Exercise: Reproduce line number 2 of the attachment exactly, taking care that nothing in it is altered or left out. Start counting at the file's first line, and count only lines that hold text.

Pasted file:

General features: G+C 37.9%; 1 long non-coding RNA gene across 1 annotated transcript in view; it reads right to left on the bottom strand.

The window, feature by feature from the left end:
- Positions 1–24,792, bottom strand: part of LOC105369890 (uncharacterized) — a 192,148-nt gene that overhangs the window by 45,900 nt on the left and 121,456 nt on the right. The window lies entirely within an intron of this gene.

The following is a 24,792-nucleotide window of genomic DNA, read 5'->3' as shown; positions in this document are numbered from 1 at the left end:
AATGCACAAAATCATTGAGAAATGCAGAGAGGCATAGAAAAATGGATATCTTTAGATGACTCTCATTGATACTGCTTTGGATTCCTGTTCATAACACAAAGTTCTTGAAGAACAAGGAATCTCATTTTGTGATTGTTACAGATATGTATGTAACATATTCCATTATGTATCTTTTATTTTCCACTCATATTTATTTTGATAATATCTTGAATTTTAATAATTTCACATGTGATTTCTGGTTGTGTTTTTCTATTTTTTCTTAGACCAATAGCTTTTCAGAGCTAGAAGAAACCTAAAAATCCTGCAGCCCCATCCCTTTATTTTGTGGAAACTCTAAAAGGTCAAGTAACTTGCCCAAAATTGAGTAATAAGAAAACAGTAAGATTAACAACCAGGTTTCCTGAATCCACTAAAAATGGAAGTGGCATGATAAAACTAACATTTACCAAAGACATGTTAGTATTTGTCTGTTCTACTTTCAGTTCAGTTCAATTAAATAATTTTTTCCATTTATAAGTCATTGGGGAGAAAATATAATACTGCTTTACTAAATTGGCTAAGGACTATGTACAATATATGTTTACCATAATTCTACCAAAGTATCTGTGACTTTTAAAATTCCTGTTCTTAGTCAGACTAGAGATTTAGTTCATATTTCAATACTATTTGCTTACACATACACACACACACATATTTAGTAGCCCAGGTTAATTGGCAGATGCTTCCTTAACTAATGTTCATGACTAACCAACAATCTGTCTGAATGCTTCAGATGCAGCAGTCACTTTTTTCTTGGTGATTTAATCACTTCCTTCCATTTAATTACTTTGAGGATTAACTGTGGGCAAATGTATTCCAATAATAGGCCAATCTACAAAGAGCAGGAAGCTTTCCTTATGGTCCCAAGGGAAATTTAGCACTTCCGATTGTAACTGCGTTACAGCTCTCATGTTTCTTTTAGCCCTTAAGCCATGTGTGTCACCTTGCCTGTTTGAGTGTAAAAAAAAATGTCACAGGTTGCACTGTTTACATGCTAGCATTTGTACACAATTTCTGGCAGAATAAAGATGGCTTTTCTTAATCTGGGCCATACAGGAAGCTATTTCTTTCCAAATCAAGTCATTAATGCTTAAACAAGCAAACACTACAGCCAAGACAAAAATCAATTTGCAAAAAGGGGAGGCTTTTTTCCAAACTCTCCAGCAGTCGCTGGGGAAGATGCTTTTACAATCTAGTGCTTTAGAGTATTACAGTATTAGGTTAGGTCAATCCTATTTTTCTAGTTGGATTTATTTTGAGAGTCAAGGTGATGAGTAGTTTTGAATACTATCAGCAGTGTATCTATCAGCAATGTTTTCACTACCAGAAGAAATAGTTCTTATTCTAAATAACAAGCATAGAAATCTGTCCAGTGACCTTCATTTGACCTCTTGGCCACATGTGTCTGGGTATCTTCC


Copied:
The window, feature by feature from the left end: